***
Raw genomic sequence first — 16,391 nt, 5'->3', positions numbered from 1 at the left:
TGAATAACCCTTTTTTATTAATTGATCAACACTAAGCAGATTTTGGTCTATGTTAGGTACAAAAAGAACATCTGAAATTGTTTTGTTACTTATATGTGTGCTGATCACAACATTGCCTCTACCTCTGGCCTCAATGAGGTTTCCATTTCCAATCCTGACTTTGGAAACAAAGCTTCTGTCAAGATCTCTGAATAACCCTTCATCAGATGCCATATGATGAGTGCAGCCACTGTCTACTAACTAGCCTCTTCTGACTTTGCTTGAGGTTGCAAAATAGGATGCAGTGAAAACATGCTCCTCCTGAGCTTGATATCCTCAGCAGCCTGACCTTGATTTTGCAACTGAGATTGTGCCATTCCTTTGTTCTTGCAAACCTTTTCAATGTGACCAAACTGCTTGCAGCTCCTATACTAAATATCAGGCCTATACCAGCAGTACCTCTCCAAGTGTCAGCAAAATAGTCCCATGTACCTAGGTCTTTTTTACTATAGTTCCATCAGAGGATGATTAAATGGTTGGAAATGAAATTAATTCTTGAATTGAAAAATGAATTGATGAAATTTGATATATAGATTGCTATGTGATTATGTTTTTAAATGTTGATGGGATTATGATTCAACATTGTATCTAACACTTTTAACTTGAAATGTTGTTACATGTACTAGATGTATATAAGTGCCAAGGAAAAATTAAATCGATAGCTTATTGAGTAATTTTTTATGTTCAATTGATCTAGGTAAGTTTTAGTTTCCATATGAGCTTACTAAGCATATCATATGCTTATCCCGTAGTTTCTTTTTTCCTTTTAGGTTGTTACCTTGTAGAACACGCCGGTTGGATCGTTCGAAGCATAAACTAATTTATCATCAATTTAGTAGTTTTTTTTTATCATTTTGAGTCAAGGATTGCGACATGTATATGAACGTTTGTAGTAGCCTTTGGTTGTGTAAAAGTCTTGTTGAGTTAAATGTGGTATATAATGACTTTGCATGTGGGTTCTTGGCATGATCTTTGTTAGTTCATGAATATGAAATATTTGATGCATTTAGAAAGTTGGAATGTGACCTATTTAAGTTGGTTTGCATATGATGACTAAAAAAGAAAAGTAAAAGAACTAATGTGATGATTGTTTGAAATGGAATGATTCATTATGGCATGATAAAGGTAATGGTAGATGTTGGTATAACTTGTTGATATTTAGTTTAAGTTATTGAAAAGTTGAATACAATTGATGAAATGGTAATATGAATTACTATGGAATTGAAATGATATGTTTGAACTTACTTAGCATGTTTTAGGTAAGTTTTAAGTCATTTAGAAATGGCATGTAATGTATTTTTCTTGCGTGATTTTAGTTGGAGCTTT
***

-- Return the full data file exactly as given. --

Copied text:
Raw genomic sequence first — 16,391 nt, 5'->3', positions numbered from 1 at the left:
TGAATAACCCTTTTTTATTAATTGATCAACACTAAGCAGATTTTGGTCTATGTTAGGTACAAAAAGAACATCTGAAATTGTTTTGTTACTTATATGTGTGCTGATCACAACATTGCCTCTACCTCTGGCCTCAATGAGGTTTCCATTTCCAATCCTGACTTTGGAAACAAAGCTTCTGTCAAGATCTCTGAATAACCCTTCATCAGATGCCATATGATGAGTGCAGCCACTGTCTACTAACTAGCCTCTTCTGACTTTGCTTGAGGTTGCAAAATAGGATGCAGTGAAAACATGCTCCTCCTGAGCTTGATATCCTCAGCAGCCTGACCTTGATTTTGCAACTGAGATTGTGCCATTCCTTTGTTCTTGCAAACCTTTTCAATGTGACCAAACTGCTTGCAGCTCCTATACTAAATATCAGGCCTATACCAGCAGTACCTCTCCAAGTGTCAGCAAAATAGTCCCATGTACCTAGGTCTTTTTTACTATAGTTCCATCAGAGGATGATTAAATGGTTGGAAATGAAATTAATTCTTGAATTGAAAAATGAATTGATGAAATTTGATATATAGATTGCTATGTGATTATGTTTTTAAATGTTGATGGGATTATGATTCAACATTGTATCTAACACTTTTAACTTGAAATGTTGTTACATGTACTAGATGTATATAAGTGCCAAGGAAAAATTAAATCGATAGCTTATTGAGTAATTTTTTATGTTCAATTGATCTAGGTAAGTTTTAGTTTCCATATGAGCTTACTAAGCATATCATATGCTTATCCCGTAGTTTCTTTTTTCCTTTTAGGTTGTTACCTTGTAGAACACGCCGGTTGGATCGTTCGAAGCATAAACTAATTTATCATCAATTTAGTAGTTTTTTTTTATCATTTTGAGTCAAGGATTGCGACATGTATATGAACGTTTGTAGTAGCCTTTGGTTGTGTAAAAGTCTTGTTGAGTTAAATGTGGTATATAATGACTTTGCATGTGGGTTCTTGGCATGATCTTTGTTAGTTCATGAATATGAAATATTTGATGCATTTAGAAAGTTGGAATGTGACCTATTTAAGTTGGTTTGCATATGATGACTAAAAAAGAAAAGTAAAAGAACTAATGTGATGATTGTTTGAAATGGAATGATTCATTATGGCATGATAAAGGTAATGGTAGATGTTGGTATAACTTGTTGATATTTAGTTTAAGTTATTGAAAAGTTGAATACAATTGATGAAATGGTAATATGAATTACTATGGAATTGAAATGATATGTTTGAACTTACTTAGCATGTTTTAGGTAAGTTTTAAGTCATTTAGAAATGGCATGTAATGTATTTTTCTTGCGTGATTTTAGTTGGAGCTTT